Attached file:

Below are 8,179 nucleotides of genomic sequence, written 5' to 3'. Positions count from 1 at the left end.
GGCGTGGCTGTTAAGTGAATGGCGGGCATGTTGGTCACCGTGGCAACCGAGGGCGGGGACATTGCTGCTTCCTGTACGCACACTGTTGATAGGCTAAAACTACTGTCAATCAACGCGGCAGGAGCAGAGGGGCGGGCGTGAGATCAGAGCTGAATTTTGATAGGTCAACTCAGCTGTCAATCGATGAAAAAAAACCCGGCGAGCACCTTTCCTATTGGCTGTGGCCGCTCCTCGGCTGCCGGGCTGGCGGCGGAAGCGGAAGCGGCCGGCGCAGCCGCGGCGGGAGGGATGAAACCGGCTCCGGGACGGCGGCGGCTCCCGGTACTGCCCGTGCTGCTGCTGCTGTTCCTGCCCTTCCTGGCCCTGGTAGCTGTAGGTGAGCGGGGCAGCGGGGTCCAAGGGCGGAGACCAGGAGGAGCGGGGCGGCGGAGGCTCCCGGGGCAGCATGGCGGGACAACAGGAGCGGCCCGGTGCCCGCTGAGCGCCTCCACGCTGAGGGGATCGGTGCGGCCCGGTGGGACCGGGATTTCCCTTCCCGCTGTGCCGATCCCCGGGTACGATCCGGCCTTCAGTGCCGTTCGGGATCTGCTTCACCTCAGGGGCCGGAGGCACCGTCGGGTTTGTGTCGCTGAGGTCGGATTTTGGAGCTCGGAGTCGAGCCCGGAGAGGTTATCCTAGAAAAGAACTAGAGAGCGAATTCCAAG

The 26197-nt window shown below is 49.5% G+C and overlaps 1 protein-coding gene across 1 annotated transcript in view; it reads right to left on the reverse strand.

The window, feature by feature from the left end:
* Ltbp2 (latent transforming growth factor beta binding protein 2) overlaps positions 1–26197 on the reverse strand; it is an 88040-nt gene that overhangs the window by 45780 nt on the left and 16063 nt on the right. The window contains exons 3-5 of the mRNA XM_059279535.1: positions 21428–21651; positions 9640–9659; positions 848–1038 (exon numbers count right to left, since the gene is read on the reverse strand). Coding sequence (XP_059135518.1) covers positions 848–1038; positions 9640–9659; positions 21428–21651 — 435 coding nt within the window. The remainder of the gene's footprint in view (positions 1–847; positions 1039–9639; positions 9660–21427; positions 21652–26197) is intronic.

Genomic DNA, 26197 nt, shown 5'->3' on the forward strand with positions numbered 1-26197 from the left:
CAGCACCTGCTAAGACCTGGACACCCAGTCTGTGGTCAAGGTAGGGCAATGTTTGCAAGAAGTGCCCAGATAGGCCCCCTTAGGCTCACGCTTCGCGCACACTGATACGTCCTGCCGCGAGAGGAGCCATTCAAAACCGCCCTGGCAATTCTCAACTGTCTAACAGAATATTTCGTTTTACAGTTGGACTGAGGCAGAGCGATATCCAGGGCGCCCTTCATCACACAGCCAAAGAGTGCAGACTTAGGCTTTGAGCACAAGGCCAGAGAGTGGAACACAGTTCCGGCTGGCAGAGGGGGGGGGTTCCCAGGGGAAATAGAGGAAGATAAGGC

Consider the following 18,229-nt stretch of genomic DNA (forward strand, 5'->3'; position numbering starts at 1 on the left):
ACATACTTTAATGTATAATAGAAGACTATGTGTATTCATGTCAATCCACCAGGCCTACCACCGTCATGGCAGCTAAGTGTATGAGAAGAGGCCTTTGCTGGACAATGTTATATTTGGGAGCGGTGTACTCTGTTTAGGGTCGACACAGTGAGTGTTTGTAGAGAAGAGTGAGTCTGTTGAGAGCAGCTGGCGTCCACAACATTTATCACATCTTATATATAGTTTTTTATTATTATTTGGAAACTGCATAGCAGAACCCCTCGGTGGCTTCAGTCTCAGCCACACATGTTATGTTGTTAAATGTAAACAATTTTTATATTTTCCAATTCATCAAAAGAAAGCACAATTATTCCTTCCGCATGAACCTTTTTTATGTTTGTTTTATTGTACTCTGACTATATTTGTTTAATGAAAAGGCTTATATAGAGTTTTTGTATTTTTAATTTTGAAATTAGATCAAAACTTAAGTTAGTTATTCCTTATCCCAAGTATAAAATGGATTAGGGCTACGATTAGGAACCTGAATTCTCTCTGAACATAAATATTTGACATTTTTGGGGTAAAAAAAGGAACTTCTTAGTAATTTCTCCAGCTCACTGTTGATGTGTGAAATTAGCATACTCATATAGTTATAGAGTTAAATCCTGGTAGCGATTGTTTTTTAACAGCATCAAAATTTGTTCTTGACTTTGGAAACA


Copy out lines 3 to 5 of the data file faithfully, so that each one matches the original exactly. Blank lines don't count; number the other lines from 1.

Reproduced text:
The 26197-nt window shown below is 49.5% G+C and overlaps 1 protein-coding gene across 1 annotated transcript in view; it reads right to left on the reverse strand.

The window, feature by feature from the left end:
* Ltbp2 (latent transforming growth factor beta binding protein 2) overlaps positions 1–26197 on the reverse strand; it is an 88040-nt gene that overhangs the window by 45780 nt on the left and 16063 nt on the right. The window contains exons 3-5 of the mRNA XM_059279535.1: positions 21428–21651; positions 9640–9659; positions 848–1038 (exon numbers count right to left, since the gene is read on the reverse strand). Coding sequence (XP_059135518.1) covers positions 848–1038; positions 9640–9659; positions 21428–21651 — 435 coding nt within the window. The remainder of the gene's footprint in view (positions 1–847; positions 1039–9639; positions 9660–21427; positions 21652–26197) is intronic.